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Written by Brian Cayon, CFA, CPA, Partner & Investment Advisor at Fortress Planning Group

This past weekend I was at my daughter’s volleyball game and noticed this poster hanging on the wall outside of the gym at Waukesha North High School …

I’m sure we’ve all heard a similar message at some point in our lives. Having spent my entire career in the financial services industry, I naturally reflected on this and considered how it might apply to all of us in our investment and financial planning. When it comes to our finances, there are a host of topics that are completely out of our control: the Fed, stock market volatility, the economy, inflation, interest rates, and the list goes on. Unfortunately, these are the things that investors (myself included) spend most of their time worrying about.

But what about the things we can control? My favorites from the picture above are “My thoughts and Actions,” “What I give my energy to,” and “How I handle challenges.” Investors are quite often confronted with challenges, and how we respond to them might mean the difference between success and failure in an investment plan. After all, we’ve heard about the pitfalls of letting fear and greed take over our decision-making process, especially when it comes to investing. So, the message is simple – spend less time focusing on the things we have no control over and more on the things we can control.

Oh, if it were only that simple. Of course this is all easier said than done, right? And maintaining focus is not any easier when you consider the seemingly endless parade of dire news reported by the various financial news outlets. On Thursday morning, just after the release of a hotter-than-expected CPI report, I made the mistake of watching CNBC with the volume up (I usually leave the volume muted). Judging by most of the commentary that morning, I would have believed that financial Armageddon had arrived. I’m sure most viewers felt the same way and would be very surprised to know that the stock market has essentially gone nowhere over the past few weeks. Here are some of the closing prices of the S&P 500 Index these past few weeks:

9/30     3585
10/11   3588
10/12   3577
10/14   3583

So, the market has barely budged over the past couple of weeks, but that’s not the impression one would have gotten from the media. Now imagine an investor watching that Thursday morning program decided to sell out of their stocks that morning when the stock market opened down over 2%. While there might have been a very brief sigh of relief, they would have been horrified to see that the stock market reversed later that morning and went on to close with a gain of more than 2.5%!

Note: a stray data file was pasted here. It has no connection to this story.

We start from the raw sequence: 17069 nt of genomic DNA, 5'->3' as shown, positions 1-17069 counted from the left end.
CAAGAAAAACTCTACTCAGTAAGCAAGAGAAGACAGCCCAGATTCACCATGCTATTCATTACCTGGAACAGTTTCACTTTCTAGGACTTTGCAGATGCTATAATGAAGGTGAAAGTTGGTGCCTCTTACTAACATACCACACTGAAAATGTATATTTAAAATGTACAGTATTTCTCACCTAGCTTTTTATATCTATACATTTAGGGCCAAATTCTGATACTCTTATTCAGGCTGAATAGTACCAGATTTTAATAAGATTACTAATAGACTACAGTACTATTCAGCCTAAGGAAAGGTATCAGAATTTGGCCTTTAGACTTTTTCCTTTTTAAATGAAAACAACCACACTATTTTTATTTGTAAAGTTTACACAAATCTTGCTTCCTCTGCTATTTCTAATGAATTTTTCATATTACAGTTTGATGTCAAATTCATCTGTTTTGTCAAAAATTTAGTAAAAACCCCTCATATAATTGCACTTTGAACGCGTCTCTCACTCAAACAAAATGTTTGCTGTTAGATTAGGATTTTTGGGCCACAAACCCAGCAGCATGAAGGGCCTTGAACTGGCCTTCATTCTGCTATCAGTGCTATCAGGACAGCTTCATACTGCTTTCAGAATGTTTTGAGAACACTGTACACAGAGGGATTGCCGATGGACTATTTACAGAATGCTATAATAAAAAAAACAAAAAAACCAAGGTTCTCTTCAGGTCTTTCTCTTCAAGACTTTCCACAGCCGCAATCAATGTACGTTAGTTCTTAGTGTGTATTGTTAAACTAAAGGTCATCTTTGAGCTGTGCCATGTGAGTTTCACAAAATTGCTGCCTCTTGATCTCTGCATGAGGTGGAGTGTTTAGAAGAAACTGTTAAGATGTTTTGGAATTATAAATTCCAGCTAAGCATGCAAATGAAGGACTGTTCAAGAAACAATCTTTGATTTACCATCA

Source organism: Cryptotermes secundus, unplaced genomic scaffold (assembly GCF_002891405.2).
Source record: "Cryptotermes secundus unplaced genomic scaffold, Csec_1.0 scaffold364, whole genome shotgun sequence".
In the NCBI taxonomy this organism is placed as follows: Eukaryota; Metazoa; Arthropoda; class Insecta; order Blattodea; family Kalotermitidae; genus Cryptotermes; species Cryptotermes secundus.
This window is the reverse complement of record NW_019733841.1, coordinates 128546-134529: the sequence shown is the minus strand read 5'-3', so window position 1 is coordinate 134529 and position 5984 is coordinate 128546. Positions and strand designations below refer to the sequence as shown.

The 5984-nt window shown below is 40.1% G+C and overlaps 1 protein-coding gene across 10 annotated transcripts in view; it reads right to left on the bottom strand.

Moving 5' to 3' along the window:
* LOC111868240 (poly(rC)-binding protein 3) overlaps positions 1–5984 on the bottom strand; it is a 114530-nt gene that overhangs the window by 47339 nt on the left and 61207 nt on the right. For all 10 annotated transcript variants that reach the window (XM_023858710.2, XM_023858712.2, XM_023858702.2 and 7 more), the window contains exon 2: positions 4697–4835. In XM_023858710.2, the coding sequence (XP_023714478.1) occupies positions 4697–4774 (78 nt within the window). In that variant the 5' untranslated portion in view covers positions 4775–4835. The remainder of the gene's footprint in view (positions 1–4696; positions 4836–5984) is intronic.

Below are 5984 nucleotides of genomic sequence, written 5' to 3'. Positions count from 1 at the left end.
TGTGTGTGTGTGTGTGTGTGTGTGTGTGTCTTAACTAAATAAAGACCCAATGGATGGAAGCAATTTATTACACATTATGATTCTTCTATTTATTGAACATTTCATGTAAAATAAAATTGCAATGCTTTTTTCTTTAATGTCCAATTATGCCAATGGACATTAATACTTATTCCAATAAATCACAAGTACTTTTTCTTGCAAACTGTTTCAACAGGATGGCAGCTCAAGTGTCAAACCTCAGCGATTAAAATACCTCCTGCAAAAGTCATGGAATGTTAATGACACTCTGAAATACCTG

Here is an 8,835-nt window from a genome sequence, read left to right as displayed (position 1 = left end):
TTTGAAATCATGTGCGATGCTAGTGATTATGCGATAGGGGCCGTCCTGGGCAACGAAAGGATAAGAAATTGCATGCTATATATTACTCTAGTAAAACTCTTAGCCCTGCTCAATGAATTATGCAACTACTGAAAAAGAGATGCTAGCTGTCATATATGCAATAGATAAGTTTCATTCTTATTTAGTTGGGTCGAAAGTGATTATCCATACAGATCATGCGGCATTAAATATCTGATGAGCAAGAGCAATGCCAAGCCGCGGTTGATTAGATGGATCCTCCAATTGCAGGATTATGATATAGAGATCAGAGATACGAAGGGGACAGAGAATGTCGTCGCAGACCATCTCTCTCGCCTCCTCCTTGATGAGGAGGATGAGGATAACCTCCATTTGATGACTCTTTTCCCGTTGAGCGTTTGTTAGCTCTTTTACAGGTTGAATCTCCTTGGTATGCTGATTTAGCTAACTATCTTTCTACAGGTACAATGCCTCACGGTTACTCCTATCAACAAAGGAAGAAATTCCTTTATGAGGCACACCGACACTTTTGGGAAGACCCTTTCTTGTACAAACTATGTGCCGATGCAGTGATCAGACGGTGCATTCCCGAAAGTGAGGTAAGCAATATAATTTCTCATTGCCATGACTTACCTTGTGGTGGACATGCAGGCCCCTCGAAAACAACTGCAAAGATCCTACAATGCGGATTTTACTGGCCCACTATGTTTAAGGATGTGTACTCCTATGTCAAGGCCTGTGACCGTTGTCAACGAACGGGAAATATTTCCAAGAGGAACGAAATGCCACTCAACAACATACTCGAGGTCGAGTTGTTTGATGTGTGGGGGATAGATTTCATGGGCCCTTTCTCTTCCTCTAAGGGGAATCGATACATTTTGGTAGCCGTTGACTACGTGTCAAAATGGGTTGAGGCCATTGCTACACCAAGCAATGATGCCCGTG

Unfortunately, “shock and awe” reporting is what brings viewers back. I can’t imagine that the following fictitious headline would create repeat customers:

“Stocks decline, reasons unknown; May be nothing more than the random fluctuation of a complex system.”

But that’s where we come in, to provide balance. There’s no denying that we are in challenging markets and 2023 has offered nowhere to hide. Aside from cash, nearly every asset class has suffered steep declines. But we are seeing a lot of signs that the tide is turning. Pressure has been easing in commodities. The tight labor market is showing progress. Sentiment is persistently low and there’s mounting evidence that inflation is collapsing in a lot of areas. The main reason that CPI came in hot last week – shelter – may soon be heading in the other direction. And though it may seem like there’s no good news on the horizon, we have history on our side. Consider that since 1932 (post Great Depression), the S&P 500 has only had four (4) calendar years where it declined by 20% or more. Only 4 out of 90 years! If the market ended this year (2022) at current levels, this would be calendar year number 5. Now for the good news - the average return for the S&P 500 in the year that followed each of those 4 instances was 30.9%, with the smallest gain being 26.5% (2009).

Declines are painful to endure when they happen, but as you can see, they don’t happen often. Fortunately, these declines often reset expectations and, more importantly, valuations, which paves the way for higher-than-average future returns. And there’s no reason to expect this time to be any different. Things are likely to remain choppy in the near-term as challenges remain, but we will handle those challenges and continue to provide you with valuable insights along the way. Thank you for the trust that you have placed in us!